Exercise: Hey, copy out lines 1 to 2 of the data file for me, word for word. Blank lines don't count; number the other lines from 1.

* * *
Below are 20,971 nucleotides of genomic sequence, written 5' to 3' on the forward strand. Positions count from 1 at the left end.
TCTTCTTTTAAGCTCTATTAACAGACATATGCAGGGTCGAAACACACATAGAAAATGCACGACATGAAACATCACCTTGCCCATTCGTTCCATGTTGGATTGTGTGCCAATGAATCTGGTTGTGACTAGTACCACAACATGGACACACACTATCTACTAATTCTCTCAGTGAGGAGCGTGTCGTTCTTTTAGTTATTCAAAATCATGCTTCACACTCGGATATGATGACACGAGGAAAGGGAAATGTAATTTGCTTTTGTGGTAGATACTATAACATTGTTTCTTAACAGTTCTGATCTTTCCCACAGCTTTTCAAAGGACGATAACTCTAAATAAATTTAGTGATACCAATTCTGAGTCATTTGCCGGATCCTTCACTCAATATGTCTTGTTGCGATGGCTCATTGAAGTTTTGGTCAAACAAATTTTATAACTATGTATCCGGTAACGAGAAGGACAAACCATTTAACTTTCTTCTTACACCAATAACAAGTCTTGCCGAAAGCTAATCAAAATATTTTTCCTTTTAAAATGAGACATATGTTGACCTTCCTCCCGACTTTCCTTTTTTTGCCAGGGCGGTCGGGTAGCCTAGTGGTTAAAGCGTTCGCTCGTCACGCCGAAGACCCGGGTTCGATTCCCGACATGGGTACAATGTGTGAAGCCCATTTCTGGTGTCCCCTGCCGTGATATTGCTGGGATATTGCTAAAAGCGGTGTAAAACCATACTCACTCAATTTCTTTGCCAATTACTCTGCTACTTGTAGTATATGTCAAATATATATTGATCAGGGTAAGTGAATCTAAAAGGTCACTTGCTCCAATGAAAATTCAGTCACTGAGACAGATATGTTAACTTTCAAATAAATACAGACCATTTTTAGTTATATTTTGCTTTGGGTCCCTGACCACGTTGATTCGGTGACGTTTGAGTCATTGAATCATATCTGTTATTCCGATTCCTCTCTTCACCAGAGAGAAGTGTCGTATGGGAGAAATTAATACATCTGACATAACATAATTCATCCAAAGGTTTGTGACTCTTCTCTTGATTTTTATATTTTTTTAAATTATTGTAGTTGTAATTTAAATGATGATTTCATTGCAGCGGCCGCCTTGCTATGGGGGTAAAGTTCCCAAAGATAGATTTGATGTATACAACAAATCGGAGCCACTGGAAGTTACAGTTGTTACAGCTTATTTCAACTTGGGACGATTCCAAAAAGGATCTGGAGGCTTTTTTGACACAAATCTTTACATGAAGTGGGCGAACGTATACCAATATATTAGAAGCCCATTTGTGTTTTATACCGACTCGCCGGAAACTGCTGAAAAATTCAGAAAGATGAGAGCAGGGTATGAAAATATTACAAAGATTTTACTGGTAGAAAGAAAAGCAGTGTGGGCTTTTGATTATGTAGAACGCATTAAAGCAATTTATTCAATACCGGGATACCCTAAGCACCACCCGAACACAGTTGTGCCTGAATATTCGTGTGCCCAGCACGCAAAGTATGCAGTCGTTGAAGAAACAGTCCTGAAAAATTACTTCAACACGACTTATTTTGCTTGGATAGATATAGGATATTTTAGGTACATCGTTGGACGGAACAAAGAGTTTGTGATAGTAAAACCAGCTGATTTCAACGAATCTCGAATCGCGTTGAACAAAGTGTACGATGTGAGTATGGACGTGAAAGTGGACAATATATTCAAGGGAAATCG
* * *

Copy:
Below are 20,971 nucleotides of genomic sequence, written 5' to 3' on the forward strand. Positions count from 1 at the left end.
TCTTCTTTTAAGCTCTATTAACAGACATATGCAGGGTCGAAACACACATAGAAAATGCACGACATGAAACATCACCTTGCCCATTCGTTCCATGTTGGATTGTGTGCCAATGAATCTGGTTGTGACTAGTACCACAACATGGACACACACTATCTACTAATTCTCTCAGTGAGGAGCGTGTCGTTCTTTTAGTTATTCAAAATCATGCTTCACACTCGGATATGATGACACGAGGAAAGGGAAATGTAATTTGCTTTTGTGGTAGATACTATAACATTGTTTCTTAACAGTTCTGATCTTTCCCACAGCTTTTCAAAGGACGATAACTCTAAATAAATTTAGTGATACCAATTCTGAGTCATTTGCCGGATCCTTCACTCAATATGTCTTGTTGCGATGGCTCATTGAAGTTTTGGTCAAACAAATTTTATAACTATGTATCCGGTAACGAGAAGGACAAACCATTTAACTTTCTTCTTACACCAATAACAAGTCTTGCCGAAAGCTAATCAAAATATTTTTCCTTTTAAAATGAGACATATGTTGACCTTCCTCCCGACTTTCCTTTTTTTGCCAGGGCGGTCGGGTAGCCTAGTGGTTAAAGCGTTCGCTCGTCACGCCGAAGACCCGGGTTCGATTCCCGACATGGGTACAATGTGTGAAGCCCATTTCTGGTGTCCCCTGCCGTGATATTGCTGGGATATTGCTAAAAGCGGTGTAAAACCATACTCACTCAATTTCTTTGCCAATTACTCTGCTACTTGTAGTATATGTCAAATATATATTGATCAGGGTAAGTGAATCTAAAAGGTCACTTGCTCCAATGAAAATTCAGTCACTGAGACAGATATGTTAACTTTCAAATAAATACAGACCATTTTTAGTTATATTTTGCTTTGGGTCCCTGACCACGTTGATTCGGTGACGTTTGAGTCATTGAATCATATCTGTTATTCCGATTCCTCTCTTCACCAGAGAGAAGTGTCGTATGGGAGAAATTAATACATCTGACATAACATAATTCATCCAAAGGTTTGTGACTCTTCTCTTGATTTTTATATTTTTTTAAATTATTGTAGTTGTAATTTAAATGATGATTTCATTGCAGCGGCCGCCTTGCTATGGGGGTAAAGTTCCCAAAGATAGATTTGATGTATACAACAAATCGGAGCCACTGGAAGTTACAGTTGTTACAGCTTATTTCAACTTGGGACGATTCCAAAAAGGATCTGGAGGCTTTTTTGACACAAATCTTTACATGAAGTGGGCGAACGTATACCAATATATTAGAAGCCCATTTGTGTTTTATACCGACTCGCCGGAAACTGCTGAAAAATTCAGAAAGATGAGAGCAGGGTATGAAAATATTACAAAGATTTTACTGGTAGAAAGAAAAGCAGTGTGGGCTTTTGATTATGTAGAACGCATTAAAGCAATTTATTCAATACCGGGATACCCTAAGCACCACCCGAACACAGTTGTGCCTGAATATTCGTGTGCCCAGCACGCAAAGTATGCAGTCGTTGAAGAAACAGTCCTGAAAAATTACTTCAACACGACTTATTTTGCTTGGATAGATATAGGATATTTTAGGTACATCGTTGGACGGAACAAAGAGTTTGTGATAGTAAAACCAGCTGATTTCAACGAATCTCGAATCGCGTTGAACAAAGTGTACGATGTGAGTATGGACGTGAAAGTGGACAATATATTCAAGGGAAATCG